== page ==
Risk Identification HAZOP

Of the four steps of the risk management process that we discussed in class, I find the first step, risk identification, to be the most important and intimidating. The scary part about risk is the surprise factor. It seems that most failures stem from the unforeseen problems. Therefore it is vital to determine the best way to identify all risks upfront so that they can be avoided.

The little experience I have with risk analysis is from participation in hazard and operability (HAZOP) sessions for process equipment that my company designs. Although I have only participated in a few sessions, the format of the HAZOP sessions left a lasting impression. During a session, there is one HAZOP expert that leads the meeting and, oddly, might not even be familiar with the system or how it operates. All of the other attendees usually have more knowledge about the system and how it should and could operate. After looking at a flowsheet of the system, the HAZOP expert dissects the system and defines certain “nodes” which allow for isolation within the system. From there, each node is evaluated through a set of standard possible upset conditions. It is a laborious process because each node must be evaluated at the same set of possible upset conditions even though the possibility of an occurrence could be nonexistent.

The approach used for HAZOP is similar to the Risk Breakdown Structure (RBS) that we discussed in class. If you can break a project up into tiny pieces and apply a standard set of thought provoking questions or scenarios, it will help in revealing risk. For me, I always got some enjoyment when a risk was found from what originally seemed like a nonsensical situation. Without the systematic approach of running each node through the same conditions, the risk would have been limited to what we imagine would happen based on previous experience. By having an outsider trained in risk assessment lead the group through the thought exercises, the questions asked were not bound by the bias of the engineers.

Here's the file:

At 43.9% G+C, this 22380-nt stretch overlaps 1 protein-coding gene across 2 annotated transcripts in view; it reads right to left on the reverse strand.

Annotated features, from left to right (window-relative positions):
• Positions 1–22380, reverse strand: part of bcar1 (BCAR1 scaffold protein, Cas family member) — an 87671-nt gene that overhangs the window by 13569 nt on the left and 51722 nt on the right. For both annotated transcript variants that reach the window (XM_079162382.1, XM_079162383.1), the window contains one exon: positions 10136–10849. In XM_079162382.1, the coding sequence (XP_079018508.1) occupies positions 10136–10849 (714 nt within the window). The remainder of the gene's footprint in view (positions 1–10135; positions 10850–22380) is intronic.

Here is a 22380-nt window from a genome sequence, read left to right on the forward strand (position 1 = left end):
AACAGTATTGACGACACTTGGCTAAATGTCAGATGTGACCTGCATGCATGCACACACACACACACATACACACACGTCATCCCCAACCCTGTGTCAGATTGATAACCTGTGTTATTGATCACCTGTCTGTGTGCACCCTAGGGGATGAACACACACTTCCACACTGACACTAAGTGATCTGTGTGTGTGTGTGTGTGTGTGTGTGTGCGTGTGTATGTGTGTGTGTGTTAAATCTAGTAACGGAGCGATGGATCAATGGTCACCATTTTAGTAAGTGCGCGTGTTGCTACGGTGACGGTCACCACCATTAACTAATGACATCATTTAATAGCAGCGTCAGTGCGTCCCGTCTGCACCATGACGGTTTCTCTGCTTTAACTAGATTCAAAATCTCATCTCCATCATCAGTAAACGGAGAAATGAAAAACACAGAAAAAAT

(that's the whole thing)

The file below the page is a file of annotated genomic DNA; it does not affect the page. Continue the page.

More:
Based on my experiences with risk identification, I suggest including a variety of team members and non-team members when brainstorming the potential risks of a project. It is important to have both experts and non-experts on the project. Also, never feel like a question or potential scenario is not worth mentioning. You might find that the likelihood of the risk occurring is greater than you imagined or the question/scenario might spark an idea that reveals another risk.

Do you have any advice or tips to add on how to improve risk identification?

2 thoughts on “Risk Identification HAZOP

  1. Great post. From my personal experience in the aviation industry and leading different aircraft teardown projects there are always different risks that come up- some expected, some not. I think it’s very important to include people with expertise, as well as, “rookies” or people outside of the project. Also, including people with varying backgrounds is important (ex: finance, purchasing, sales, operations, etc). As far as tips to add on how to improve risk identification, it may be a good idea to keep a journal of “wins/losses” from past projects. These may be similar projects to the one you’re currently working on or projects that are completely different. When you start a new project you are then able to look back on what previously worked and didn’t work. It also helps you to remember little details that you may have forgotten about and have the potential to come up again. Learning from past mistakes is always a good way to improve risk identification.

  2. You know, this is actually a bit of a revelation for me. I mean, when crafting a product for someone to use you’ll always want to make sure you have both experts and non-experts test it, but I never really considered taking that same approach within the setting of risk identification. It’s actually a really great idea. Even if you have a roomful of subject matter experts with different backgrounds, having that level of expertise may blind you from a viable possibility that you “know hasn’t ever been a problem.”

    I think that, in addition to experts and non-experts, you’ll also want to consider a blend of experience and high rank with inexperience and low rank. The people in the trenches will see different risks than executives might, but executives will have had the background and the strategic scope to be able to connect dots that low-to-mid-level employees may not. Of course, you’ll want to make sure you’re inviting people with relevant backgrounds to the meeting, too, experience or no. Nevertheless, yours is a fantastic suggestion, and I’m walking away from this article with some good notes for both project work and personal work.

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